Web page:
How important are men like Tupac Shakur and Christopher Wallace to our modern culture?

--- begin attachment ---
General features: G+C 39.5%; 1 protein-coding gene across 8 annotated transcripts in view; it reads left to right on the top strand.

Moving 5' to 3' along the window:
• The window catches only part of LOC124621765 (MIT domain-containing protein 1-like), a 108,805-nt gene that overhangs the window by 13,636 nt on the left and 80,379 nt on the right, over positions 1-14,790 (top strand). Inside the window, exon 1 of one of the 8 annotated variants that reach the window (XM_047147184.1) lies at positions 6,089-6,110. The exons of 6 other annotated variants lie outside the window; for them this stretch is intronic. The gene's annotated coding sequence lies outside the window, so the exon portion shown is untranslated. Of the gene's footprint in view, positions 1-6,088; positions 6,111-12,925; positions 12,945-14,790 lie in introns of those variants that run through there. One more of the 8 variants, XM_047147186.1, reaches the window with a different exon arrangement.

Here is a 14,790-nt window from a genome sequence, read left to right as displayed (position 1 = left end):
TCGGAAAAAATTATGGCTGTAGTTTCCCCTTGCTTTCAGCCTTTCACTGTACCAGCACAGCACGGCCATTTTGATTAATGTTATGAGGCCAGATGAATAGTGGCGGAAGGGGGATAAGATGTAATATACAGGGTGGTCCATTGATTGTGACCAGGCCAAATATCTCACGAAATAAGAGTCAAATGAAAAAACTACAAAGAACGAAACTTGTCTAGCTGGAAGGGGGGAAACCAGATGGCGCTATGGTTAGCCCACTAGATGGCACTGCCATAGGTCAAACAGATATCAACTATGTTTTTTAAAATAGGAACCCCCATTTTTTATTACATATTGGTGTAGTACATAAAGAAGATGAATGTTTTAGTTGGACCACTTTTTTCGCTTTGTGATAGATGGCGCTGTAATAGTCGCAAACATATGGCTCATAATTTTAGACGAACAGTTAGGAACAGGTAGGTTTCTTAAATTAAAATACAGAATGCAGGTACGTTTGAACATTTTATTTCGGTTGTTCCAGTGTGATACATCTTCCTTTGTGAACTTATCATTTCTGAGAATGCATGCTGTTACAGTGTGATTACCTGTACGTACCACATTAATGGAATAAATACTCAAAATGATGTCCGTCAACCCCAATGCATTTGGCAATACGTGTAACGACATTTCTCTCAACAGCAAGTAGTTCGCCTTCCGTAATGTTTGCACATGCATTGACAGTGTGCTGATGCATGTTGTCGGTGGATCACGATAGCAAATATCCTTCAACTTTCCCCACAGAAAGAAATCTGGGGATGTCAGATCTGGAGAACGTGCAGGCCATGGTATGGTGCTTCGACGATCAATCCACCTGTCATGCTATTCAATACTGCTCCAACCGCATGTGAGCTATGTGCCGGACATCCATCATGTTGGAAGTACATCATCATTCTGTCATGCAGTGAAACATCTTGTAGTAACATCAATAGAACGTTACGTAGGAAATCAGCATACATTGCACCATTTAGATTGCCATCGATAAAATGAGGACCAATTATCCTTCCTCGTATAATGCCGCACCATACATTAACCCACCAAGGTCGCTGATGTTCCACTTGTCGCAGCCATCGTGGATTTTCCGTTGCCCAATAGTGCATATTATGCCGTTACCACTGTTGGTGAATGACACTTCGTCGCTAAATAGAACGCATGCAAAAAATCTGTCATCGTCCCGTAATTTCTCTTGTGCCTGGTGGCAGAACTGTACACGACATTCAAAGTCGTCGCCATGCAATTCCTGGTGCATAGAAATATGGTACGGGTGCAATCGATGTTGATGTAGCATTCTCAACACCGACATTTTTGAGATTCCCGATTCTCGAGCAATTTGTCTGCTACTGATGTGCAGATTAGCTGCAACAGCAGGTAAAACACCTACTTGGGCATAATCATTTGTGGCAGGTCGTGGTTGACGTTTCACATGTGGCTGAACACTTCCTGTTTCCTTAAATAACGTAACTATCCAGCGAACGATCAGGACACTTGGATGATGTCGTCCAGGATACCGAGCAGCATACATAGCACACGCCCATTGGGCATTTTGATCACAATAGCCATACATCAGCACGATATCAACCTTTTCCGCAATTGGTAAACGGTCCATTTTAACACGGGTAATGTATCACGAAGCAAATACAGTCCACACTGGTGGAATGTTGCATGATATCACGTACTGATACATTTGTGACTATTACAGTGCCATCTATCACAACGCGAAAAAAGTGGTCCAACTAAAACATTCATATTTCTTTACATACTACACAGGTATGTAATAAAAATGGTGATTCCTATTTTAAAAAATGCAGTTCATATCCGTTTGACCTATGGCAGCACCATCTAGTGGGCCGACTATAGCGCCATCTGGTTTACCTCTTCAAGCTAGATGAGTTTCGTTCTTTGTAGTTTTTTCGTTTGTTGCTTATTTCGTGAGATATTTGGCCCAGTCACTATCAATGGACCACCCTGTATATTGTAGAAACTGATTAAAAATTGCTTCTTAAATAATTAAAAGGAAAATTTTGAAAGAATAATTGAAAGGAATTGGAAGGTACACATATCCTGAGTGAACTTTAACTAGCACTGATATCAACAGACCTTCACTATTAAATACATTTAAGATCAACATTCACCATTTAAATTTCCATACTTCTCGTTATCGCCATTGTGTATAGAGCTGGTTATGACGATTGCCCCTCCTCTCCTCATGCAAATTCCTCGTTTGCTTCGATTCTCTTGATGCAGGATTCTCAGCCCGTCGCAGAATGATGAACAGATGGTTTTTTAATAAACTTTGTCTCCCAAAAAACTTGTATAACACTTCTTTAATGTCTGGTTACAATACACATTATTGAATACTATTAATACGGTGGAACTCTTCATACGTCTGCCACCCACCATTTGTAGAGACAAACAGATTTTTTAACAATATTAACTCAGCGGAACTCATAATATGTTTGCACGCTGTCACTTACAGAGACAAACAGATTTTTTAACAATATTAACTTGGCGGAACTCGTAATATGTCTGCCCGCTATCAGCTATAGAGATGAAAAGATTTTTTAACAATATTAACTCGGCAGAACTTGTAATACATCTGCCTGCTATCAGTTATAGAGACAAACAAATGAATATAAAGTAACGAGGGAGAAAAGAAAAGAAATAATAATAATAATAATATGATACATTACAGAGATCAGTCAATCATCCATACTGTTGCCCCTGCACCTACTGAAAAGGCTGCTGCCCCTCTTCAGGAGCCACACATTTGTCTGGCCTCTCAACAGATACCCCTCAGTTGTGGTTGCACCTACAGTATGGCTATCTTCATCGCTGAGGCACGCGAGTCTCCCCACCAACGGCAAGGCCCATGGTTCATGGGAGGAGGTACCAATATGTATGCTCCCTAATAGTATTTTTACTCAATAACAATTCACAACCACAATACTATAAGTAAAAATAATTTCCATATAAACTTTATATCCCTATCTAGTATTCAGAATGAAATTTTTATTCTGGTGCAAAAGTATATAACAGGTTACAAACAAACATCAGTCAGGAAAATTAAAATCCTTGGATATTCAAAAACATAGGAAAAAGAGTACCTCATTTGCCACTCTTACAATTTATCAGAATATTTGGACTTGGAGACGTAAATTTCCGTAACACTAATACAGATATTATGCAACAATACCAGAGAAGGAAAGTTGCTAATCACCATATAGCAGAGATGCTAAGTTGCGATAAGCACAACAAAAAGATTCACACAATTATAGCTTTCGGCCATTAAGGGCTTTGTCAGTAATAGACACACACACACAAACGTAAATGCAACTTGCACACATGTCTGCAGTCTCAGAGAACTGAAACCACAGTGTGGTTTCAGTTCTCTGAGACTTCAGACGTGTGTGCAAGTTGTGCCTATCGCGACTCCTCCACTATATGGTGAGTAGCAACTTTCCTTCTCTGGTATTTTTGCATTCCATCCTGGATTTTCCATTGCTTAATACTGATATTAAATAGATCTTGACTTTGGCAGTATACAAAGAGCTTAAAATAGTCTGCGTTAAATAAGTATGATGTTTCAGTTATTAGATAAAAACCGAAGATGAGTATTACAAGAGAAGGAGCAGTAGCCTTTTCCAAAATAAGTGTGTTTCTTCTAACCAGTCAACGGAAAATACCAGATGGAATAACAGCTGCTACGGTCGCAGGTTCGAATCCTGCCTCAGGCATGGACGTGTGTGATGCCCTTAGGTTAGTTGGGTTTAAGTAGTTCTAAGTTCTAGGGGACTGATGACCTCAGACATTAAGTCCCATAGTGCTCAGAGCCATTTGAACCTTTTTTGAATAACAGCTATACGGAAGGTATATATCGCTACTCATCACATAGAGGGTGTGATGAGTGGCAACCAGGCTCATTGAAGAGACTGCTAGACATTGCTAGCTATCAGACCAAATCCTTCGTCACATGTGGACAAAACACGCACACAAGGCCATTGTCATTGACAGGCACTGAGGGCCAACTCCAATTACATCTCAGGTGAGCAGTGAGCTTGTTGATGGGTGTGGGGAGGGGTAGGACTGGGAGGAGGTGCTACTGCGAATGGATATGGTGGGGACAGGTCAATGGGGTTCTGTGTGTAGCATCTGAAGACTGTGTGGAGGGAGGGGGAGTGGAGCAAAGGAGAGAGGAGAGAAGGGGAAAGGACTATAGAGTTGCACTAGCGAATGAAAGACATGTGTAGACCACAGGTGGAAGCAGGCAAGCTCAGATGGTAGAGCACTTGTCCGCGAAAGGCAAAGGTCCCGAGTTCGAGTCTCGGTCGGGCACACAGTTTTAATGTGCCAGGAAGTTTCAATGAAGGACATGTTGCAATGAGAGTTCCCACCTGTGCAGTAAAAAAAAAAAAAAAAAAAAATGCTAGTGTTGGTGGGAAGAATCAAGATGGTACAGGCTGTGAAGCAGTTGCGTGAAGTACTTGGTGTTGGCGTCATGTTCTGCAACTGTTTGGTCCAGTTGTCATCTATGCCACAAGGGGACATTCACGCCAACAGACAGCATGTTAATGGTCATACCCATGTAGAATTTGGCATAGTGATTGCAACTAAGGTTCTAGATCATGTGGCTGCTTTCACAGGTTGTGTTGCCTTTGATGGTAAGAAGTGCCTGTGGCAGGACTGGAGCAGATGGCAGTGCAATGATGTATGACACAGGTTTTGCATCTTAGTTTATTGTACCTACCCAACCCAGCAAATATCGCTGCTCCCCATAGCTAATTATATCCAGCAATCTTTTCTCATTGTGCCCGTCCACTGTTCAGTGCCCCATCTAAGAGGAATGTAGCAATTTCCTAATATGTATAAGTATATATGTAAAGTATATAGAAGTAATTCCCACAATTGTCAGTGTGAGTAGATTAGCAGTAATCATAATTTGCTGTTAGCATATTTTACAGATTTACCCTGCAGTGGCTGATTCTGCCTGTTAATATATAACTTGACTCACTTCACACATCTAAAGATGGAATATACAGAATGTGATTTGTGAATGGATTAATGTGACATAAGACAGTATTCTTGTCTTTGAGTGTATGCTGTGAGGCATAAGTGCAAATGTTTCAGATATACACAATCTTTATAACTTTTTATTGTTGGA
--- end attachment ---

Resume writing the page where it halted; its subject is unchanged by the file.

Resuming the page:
MACKIE: They are monumental. Tupac has had more posthumous albums than everybody except Elvis, so that has a lot to say about his artistic creativity, his expression. He changed the world. No matter where you go, hip-hop is the biggest art form in the world and it was created in the United States. We can hold jazz, rock and roll and hip-hop as our gifts to the world. It’s like Germans have the sports car, we have hip-hop. I was just in South Africa; they’re wearing Tupac T-shirts. You go to China; they’re wearing Tupac T-shirts. Everybody has tattoos all of a sudden. They didn’t get that from Regis Philbin! They got that from Tupac. CARREON: You have played key roles in bringing different aspects of the African-American experience to the screen. What were the challenges of “Notorious” for you? MACKIE: It was work. Part of my greatest fear was just the judgment that would come along with playing Pac because Pac lived in so many different realities. There are so many different ideas of w